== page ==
Since the wood will take a while to dry once it’s been stained/coated, it’s best to deal with that first. Start by cutting off a 31″ section from your plank. If you’re going for a distressed and reclaimed look, proceed to beat the heck out of that newly cut section. Gouge it with a screwdriver, stomp gravel into it and generally release all of your repressed violence onto it’s unwitting corpse.
When your wood has been sufficiently abused, sand it smooth (with the grain, WITH the grain )using 160-Grit sandpaper. Then sand it again with 220-Grit.
If you bought pre-stain conditioner, apply it to the entire piece of wood with a foam brush. Let it dry for 15 minutes in the sun and then apply your stain. Use another foam brush and work in slow strokes with the grain of the wood. To get that dark and weathered look like mine, you’re going to want to let the stain soak into the wood for 15 minutes or so before you wipe it off. I found it easiest to stain the top and sides of the wood first and then let the shelf dry for a few hours before flipping it over and staining the other side.
Your shelf will need to dry for at least four hours before it’s ready to be coated with the poly finish. I let mine dry overnight. In the morning, I treated the top and sides of the wood and then returned in the afternoon to treat the bottom. Because I am stupid, drops of polyurethane formed on the bottom of my plank. If this happens to you, do not and try to peel them off when they are gooey. This will mess up your stain. Wait until the drops dry completely and then sand them off with 220-grit paper.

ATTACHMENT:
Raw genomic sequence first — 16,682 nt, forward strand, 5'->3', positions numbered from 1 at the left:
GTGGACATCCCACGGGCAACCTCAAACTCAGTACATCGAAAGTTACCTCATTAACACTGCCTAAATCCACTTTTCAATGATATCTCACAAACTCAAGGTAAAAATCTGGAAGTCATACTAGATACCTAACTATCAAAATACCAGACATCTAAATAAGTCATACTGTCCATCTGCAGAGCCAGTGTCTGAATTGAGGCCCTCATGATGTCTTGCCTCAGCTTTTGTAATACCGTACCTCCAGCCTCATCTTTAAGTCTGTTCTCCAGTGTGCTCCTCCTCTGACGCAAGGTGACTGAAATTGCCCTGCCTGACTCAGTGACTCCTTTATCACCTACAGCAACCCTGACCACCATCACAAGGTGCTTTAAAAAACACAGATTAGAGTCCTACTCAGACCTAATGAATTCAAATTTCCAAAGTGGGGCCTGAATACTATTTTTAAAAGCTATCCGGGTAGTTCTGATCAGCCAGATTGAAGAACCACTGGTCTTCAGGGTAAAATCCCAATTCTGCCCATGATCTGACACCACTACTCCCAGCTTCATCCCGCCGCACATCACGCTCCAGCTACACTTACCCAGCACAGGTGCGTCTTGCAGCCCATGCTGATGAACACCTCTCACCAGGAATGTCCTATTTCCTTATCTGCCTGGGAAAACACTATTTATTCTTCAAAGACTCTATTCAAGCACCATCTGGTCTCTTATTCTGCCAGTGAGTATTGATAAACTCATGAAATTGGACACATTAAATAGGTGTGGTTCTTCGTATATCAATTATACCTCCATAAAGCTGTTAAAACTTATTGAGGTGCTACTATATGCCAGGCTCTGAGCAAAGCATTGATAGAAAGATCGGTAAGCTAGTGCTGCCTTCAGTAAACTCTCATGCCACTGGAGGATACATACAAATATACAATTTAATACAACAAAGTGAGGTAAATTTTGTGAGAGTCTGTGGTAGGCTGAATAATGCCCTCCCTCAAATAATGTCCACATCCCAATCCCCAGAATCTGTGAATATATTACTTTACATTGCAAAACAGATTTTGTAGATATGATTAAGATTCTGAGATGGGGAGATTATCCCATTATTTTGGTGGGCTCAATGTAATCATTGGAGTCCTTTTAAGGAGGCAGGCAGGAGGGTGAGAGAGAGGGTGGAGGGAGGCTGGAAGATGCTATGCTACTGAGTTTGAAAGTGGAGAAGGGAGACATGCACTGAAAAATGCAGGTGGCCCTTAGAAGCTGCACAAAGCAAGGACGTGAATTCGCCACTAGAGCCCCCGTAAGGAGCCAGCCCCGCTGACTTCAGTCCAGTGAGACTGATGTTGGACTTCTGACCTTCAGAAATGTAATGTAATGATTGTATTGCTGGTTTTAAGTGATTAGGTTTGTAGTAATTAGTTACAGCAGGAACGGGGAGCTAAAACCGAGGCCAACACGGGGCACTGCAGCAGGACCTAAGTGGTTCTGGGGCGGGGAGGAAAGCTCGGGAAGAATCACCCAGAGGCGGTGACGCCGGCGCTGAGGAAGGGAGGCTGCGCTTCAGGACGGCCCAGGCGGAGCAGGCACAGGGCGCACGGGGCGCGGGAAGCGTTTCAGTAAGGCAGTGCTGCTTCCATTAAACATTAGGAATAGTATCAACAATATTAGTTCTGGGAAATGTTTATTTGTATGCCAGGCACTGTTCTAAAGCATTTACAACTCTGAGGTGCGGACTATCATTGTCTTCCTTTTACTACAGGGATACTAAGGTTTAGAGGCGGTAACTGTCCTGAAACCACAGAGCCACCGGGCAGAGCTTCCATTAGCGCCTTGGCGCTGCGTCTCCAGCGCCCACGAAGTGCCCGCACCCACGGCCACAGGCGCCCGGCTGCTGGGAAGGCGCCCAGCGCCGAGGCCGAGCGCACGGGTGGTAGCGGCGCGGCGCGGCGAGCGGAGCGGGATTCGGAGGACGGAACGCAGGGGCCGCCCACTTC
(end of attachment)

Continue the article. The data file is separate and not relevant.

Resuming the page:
When your poly coating has dried completely, give it a light sanding to smooth everything out and then set your new shelf aside ’cause that thing is good to go.
Building the Structure
Okay, so it’s time to build the structure of your shelf. Start by laying out your materials as shown in the diagram above. Attach the top flanges, pipe tees and large towel bar to make a rigid U-shaped structure. It should look like this:
For the record, I’m just hand tightening all the parts here because the pipes are purely decorative. It is possible to rig a shelf like this (with a few modifications) to be heated by splicing it into your hot water line. In that case, you’re going to want to use a pipe sealant on all the threads to ensure that everything stays leak-proof after it’s assembled. Otherwise you should get by just fine with a little elbow grease and maybe a few drops of machine oil.